Roman Discipline’s main feature is its historical setting, on which sex scenes are hung like clusters of grapes on a vine. To the author’s credit that particular metaphor does not appear, although the descriptions do go over the top from time to time. That’s pretty much inevitable when so many characters have so much sex in so many configurations within so few pages, with each encounter obliged to surpass all previous ones in order to provide for any story arc or structure, and on the whole the writing is quite good.
The story arc here works well enough for its purpose. Julia, a young Roman lady with an aristocratic husband, Marcus, and two infant sons, is despondent when that husband decides that he needs someone even younger for his bed. He graciously permits her to have discreet affairs of her own, as long as she helps him find a suitable slave girl or two and trains them in how to please him, since she already know his ways so well.
Julia does try, even though what she wants most is for him to want only her. She heartily enjoys a series of orgies, assignations with slaves and rentable athletes, and erotic adventures with a pair of slave girls from Lesbos who, of course, turn out not to be at all the willing and enthusiastic bed-partners Marcus hoped for. But in between the admirably varied and strenuous bouts of humping and spanking, Julia still longs for the love and undivided attention of her husband.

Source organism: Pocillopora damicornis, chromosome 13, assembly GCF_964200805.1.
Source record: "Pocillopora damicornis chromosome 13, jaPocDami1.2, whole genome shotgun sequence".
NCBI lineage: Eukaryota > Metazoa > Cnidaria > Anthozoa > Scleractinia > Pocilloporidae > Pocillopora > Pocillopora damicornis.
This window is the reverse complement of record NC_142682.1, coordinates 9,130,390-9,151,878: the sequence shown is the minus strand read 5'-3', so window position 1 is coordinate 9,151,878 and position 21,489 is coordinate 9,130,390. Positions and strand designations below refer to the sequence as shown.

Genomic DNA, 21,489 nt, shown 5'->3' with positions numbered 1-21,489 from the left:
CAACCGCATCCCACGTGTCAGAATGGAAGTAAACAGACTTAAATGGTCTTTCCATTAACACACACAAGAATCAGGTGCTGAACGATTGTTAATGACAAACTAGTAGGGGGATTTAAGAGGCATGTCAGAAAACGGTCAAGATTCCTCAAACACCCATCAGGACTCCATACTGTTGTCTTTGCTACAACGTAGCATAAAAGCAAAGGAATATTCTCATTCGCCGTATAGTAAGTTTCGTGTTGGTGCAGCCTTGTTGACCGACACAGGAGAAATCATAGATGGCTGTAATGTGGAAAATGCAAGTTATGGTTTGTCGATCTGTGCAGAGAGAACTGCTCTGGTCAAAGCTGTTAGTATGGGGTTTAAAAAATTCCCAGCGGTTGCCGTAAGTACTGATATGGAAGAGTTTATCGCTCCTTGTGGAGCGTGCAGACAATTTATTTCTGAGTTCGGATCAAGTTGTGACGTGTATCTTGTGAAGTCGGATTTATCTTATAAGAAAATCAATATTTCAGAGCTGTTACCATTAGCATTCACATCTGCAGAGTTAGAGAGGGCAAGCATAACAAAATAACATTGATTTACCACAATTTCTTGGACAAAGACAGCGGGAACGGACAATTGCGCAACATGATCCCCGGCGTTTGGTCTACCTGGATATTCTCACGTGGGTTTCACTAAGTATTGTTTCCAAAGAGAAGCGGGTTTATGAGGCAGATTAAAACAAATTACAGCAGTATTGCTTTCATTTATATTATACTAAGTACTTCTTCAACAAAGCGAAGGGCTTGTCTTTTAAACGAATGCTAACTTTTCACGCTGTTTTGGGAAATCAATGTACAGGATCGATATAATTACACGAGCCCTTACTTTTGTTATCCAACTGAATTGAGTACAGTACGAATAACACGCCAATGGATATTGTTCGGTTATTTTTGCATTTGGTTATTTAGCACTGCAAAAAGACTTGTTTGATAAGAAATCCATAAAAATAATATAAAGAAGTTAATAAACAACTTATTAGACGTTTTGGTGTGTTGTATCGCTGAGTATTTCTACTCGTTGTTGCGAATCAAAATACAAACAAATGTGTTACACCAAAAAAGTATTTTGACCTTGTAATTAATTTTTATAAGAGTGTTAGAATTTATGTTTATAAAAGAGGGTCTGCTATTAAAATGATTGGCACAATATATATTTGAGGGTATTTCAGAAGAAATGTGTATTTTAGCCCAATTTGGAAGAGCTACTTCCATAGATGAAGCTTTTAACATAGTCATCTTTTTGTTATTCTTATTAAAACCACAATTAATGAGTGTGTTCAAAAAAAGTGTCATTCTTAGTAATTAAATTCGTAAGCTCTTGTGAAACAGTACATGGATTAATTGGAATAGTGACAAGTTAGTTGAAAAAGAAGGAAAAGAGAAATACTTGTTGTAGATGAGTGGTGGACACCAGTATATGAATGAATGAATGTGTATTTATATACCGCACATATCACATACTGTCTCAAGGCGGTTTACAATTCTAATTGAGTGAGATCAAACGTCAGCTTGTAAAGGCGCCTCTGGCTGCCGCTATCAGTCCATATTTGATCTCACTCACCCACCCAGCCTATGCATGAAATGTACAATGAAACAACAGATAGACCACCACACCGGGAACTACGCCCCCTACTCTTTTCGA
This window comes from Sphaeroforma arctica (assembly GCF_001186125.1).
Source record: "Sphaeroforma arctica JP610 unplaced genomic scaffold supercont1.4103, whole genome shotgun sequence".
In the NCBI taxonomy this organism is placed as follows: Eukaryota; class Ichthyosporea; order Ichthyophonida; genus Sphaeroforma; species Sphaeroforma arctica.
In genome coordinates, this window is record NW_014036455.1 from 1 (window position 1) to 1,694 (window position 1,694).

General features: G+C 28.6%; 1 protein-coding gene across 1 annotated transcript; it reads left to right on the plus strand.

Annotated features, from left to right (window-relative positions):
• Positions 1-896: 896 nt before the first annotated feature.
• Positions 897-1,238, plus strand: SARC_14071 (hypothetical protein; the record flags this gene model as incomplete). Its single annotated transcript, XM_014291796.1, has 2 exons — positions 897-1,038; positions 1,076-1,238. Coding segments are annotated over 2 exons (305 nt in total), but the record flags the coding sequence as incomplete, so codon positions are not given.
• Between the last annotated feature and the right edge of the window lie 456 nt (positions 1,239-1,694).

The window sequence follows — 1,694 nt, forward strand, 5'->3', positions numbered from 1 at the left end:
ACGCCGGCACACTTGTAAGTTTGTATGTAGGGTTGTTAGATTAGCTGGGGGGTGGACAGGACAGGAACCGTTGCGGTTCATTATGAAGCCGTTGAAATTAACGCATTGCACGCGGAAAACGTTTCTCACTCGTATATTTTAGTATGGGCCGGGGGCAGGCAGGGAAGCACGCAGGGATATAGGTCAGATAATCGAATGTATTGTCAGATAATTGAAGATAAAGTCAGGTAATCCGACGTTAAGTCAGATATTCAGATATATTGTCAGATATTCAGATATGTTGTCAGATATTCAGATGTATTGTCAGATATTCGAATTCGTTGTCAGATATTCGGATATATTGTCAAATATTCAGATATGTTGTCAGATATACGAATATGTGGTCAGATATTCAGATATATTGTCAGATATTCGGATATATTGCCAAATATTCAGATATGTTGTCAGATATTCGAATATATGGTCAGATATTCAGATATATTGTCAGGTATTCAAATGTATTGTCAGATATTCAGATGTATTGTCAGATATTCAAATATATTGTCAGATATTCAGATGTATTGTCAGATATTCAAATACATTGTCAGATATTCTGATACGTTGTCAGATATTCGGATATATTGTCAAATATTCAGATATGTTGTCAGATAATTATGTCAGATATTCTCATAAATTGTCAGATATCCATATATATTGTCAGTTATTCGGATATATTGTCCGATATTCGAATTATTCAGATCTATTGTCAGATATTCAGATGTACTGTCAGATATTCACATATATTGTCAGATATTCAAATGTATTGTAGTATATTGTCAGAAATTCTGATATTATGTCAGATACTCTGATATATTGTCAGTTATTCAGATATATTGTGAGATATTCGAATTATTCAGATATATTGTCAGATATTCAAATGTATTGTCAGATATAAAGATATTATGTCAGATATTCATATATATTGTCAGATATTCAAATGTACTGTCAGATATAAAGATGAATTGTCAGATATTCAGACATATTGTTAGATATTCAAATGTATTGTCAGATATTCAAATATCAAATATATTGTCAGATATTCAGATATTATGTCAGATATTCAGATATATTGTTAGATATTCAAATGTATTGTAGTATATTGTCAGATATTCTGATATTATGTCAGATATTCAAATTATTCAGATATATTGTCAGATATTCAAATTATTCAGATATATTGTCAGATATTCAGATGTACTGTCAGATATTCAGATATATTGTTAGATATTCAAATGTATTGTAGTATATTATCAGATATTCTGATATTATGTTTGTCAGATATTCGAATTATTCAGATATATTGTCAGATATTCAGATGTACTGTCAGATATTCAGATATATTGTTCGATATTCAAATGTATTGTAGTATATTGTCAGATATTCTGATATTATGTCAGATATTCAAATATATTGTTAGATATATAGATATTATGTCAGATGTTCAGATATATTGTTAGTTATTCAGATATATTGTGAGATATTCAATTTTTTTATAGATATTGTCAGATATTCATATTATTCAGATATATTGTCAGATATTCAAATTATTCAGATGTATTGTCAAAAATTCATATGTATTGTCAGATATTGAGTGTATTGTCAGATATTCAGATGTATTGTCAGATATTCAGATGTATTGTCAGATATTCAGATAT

The characterizations are a bit tricky, but the author does manage to make Julia a fairly sympathetic figure. She’ll beat a slave in anger, then apply unguent to prevent infection in the whip marks, and even muses briefly but not too convincingly about the morality of owning slaves. It’s always hard to make the customs and attitudes of long-past eras mesh with those of modern readers, and in erotica of this sort I’m not inclined to be a stickler for historical accuracy in this area.
The book as a whole is reasonably good in terms of historical accuracy. The author has done her research when it comes to clothing and customs, as far as I can tell, and I suppose that when an occasional term sounds too modern we can shrug and admit that there was probably some similar term in Latin. The one thing I found unbelievable—well, all right, there were other things, but after all, this is erotica--was that Marcus would give his wife permission to fool around, with no apparent consideration that she might get pregnant. He saw no problem with producing bastards of his own with slaves, but no Roman of that standing would be happy if his wife did likewise.
Roman Discipline can’t be said to transcend the expectations of erotica, but it does fulfill them, with the added benefit of a setting portrayed with just the right amount of detail to maintain interest without being distracting. A short book, teeming with sex, with a nice bit of scenery and a hint of romance; not a bad way to spend a couple of hours. You might even learn a thing or two about ancient Roman garb and hairdos.